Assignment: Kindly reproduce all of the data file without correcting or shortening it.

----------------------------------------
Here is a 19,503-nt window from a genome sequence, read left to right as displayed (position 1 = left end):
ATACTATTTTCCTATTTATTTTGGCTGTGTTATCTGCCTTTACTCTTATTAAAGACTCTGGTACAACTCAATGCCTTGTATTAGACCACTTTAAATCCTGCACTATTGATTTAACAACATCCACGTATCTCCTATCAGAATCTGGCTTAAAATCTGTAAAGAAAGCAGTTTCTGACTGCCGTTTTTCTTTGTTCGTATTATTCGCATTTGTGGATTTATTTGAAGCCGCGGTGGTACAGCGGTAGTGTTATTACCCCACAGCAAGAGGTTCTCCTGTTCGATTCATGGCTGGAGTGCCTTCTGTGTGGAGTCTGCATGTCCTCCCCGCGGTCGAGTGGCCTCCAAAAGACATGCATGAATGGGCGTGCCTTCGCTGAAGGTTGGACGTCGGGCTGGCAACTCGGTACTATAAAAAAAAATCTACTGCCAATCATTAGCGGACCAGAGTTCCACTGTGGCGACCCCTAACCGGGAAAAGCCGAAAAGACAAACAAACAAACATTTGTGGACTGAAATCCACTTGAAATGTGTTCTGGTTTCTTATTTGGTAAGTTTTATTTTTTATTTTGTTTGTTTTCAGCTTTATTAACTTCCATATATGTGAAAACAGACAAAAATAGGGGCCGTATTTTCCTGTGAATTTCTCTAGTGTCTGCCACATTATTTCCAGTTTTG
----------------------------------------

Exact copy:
Here is a 19,503-nt window from a genome sequence, read left to right as displayed (position 1 = left end):
ATACTATTTTCCTATTTATTTTGGCTGTGTTATCTGCCTTTACTCTTATTAAAGACTCTGGTACAACTCAATGCCTTGTATTAGACCACTTTAAATCCTGCACTATTGATTTAACAACATCCACGTATCTCCTATCAGAATCTGGCTTAAAATCTGTAAAGAAAGCAGTTTCTGACTGCCGTTTTTCTTTGTTCGTATTATTCGCATTTGTGGATTTATTTGAAGCCGCGGTGGTACAGCGGTAGTGTTATTACCCCACAGCAAGAGGTTCTCCTGTTCGATTCATGGCTGGAGTGCCTTCTGTGTGGAGTCTGCATGTCCTCCCCGCGGTCGAGTGGCCTCCAAAAGACATGCATGAATGGGCGTGCCTTCGCTGAAGGTTGGACGTCGGGCTGGCAACTCGGTACTATAAAAAAAAATCTACTGCCAATCATTAGCGGACCAGAGTTCCACTGTGGCGACCCCTAACCGGGAAAAGCCGAAAAGACAAACAAACAAACATTTGTGGACTGAAATCCACTTGAAATGTGTTCTGGTTTCTTATTTGGTAAGTTTTATTTTTTATTTTGTTTGTTTTCAGCTTTATTAACTTCCATATATGTGAAAACAGACAAAAATAGGGGCCGTATTTTCCTGTGAATTTCTCTAGTGTCTGCCACATTATTTCCAGTTTTG